·       We cannot perform any hypothesis tests about the actual cointegrating relationship estimated at first stage. This can be tended to by the Engle and Yoo approach.

4.3 Granger Causality test

Granger (1969), alluded to tests that try to seek answers to a question such as ‘Do changes in p1 cause changes in p2’? Time series p1 is said to Granger-cause p2 if it can be demonstrated that lags of y1 values provide statistically significant information about future value of p2.

·       The t-test shows that the lagged value is significant and;

·       The f-test show that the lagged value and all the other lagged values are jointly significant in explaining future values of the other variable.

The null hypothesis of no Granger causality cannot be rejected if no lagged values of the explanatory variable are retained in the regression.  If both sets of lags are significant, there is bi-directional causality. It is likewise conceivable that neither set of lags will be statistically significant in the equation for the other variable, in other words both series are independent of each other.

5.0 Simple panel data methods

The next section moves on to the coverage of multiple regression using pure time series data or pure cross-sectional data. There are two types of data that have both cross-sectional and time dimensions: independently pooled cross sections (IPCS) and panel, or longitudinal data.

5.1 Independent pooling

Consider a situation where 4,000 likely voters are sampled each week by YouGov to determine their fulfilment with the Brexit talks, and we have 20 weeks of those survey data. We have 80,000 observations, each identified by a respondent code and the date on which it was gathered. In spite of the fact that the respondent codes keep running from 1 to 4,000 every week, we take note that Mr. 2,464 this week has no connection to Mr. 2,464 next week or the week after. These are independent surveys, each representing a random sample from the population, which rules out correlation in the error terms within each survey’s observations. Only by chance will a similar individual appear more than once in the pooled dataset, and regardless of the possibility that she does, won’t know it. Subsequently, we have 20 independent cross sections and may pool them into.

Surveys, for example, the Annual Population Survey (APS) represents independently pooled cross section (IPCS) data, as in that a random sample of UK households is drawn at each time period. There are no connections between households showing in the sample in 2016 and those appearing in 2017.

5.2 The advantages of pooling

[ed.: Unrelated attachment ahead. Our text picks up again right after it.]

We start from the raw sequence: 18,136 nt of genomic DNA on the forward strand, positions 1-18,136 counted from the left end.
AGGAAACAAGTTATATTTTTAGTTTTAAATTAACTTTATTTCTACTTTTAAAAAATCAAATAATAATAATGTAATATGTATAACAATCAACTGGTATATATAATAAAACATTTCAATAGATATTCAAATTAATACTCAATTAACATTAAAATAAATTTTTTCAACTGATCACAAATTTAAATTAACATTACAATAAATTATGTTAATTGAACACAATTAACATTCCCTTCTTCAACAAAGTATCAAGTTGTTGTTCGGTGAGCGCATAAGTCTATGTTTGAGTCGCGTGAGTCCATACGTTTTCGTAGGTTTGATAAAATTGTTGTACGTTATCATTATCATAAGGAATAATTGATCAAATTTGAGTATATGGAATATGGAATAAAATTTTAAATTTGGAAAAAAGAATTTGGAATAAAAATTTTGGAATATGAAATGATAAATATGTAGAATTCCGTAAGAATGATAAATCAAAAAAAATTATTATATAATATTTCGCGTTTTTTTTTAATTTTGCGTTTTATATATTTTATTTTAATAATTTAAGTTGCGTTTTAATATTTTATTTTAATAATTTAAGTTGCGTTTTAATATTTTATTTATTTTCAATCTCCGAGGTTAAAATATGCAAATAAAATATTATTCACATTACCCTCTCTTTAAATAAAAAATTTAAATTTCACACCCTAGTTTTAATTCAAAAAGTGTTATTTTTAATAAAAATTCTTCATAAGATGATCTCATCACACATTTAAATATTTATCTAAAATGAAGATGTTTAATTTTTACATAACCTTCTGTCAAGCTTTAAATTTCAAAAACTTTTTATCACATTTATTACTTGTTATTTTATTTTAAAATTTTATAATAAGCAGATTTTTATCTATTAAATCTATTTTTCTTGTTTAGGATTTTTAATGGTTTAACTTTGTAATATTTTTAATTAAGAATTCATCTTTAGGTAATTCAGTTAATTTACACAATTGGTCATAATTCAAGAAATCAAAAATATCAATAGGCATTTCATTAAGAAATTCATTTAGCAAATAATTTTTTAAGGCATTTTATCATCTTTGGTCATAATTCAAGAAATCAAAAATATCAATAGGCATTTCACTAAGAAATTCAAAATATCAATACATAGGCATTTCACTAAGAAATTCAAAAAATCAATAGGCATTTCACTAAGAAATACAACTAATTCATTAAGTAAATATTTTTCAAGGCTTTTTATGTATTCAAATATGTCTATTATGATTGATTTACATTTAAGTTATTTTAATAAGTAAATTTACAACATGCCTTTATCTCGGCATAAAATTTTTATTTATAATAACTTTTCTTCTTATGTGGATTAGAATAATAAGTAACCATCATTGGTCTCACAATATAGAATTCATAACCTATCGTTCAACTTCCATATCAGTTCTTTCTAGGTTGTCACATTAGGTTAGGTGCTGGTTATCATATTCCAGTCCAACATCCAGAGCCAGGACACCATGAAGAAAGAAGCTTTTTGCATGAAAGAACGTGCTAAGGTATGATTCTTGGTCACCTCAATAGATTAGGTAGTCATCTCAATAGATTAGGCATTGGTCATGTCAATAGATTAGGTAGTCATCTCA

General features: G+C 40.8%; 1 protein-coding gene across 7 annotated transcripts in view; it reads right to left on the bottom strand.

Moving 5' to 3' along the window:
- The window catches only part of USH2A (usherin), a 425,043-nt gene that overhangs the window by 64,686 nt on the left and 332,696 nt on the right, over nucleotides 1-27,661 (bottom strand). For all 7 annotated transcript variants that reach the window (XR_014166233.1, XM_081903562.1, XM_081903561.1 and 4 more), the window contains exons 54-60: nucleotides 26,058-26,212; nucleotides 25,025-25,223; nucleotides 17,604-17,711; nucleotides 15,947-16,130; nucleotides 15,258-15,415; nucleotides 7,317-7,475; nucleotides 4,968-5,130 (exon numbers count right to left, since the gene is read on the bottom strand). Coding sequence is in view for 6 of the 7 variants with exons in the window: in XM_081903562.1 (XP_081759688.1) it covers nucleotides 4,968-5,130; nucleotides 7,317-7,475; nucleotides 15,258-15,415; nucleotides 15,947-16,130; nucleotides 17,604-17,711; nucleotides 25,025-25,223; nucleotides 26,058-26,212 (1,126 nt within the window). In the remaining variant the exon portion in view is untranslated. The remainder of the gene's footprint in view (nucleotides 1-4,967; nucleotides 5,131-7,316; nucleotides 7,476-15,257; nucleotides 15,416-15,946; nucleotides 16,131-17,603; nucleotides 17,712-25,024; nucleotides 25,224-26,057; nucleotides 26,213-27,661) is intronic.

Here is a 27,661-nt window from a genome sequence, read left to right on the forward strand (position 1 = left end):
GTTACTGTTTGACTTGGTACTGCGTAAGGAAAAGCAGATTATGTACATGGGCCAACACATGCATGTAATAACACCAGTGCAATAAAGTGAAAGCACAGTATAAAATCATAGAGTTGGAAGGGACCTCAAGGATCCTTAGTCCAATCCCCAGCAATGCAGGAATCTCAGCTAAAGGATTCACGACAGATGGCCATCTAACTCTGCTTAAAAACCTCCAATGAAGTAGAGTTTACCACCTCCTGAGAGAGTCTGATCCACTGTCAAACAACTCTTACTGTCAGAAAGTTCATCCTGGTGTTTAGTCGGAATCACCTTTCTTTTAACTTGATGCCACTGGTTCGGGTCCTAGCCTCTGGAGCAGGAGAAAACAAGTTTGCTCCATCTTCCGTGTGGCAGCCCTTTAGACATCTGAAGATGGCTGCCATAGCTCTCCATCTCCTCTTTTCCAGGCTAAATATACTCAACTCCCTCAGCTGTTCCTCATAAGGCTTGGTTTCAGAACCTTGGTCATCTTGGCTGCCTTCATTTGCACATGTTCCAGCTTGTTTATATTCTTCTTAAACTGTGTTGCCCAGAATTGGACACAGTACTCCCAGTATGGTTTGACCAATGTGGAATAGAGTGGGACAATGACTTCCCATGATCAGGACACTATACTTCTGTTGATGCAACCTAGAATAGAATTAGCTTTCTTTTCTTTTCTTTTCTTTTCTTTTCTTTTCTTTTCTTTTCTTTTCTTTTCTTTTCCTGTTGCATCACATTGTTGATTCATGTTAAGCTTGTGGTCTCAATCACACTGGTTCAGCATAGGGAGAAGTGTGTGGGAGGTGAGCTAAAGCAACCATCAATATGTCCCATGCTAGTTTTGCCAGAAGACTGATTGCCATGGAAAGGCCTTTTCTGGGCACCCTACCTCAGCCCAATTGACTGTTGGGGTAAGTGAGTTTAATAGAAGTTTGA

We gain sample size, of course, which will surge the exactness of estimators if the links being assessed are transiently steady. With that proviso, we can utilise IPCS to draw conclusions about the populace at more than a single point in time, and make deductions about how UK households acted amid for example, the 1990s as opposed to simply in 1995. Temporal stability of any relationship may not be sensible, so we frequently take into consideration some variety across time periods: most commonly, in the intercept term of the relationship for each time period, which can readily be accomplished with indicator variables.

5.3 Panel data methods

A panel data set, while having both a cross sectional and time series dimension contrasts in some essential regards from an independently pooled cross section (which is acquired by sampling randomly from a large population at different points in time). To gather panel data - which is sometimes called longitudinal data - we take after or endeavour to take after some individuals, states, families, cities or whatever, across time. For instance, a panel data set on individual wages, hours, education and other factors is gathered by randomly selecting people from a population at a given point in time. Then, these same people are re-interviewed at several subsequent points in time. This gives us data on wages, hours, education et cetera, for the same group of people in various years.

5.3.1 Panel data brief description

Each of N individual’s data is measured on T occasions

• Individuals may be people, firms, countries etc

• Some variables change over time for t = 1,…,T

• Some variables may be fixed over the time period, such as gender, the geographic location of a firm or a person’s ethnic group

• When there are no missing data, so that there are NT observations, then we have a balanced panel (less than NT is called an unbalanced panel)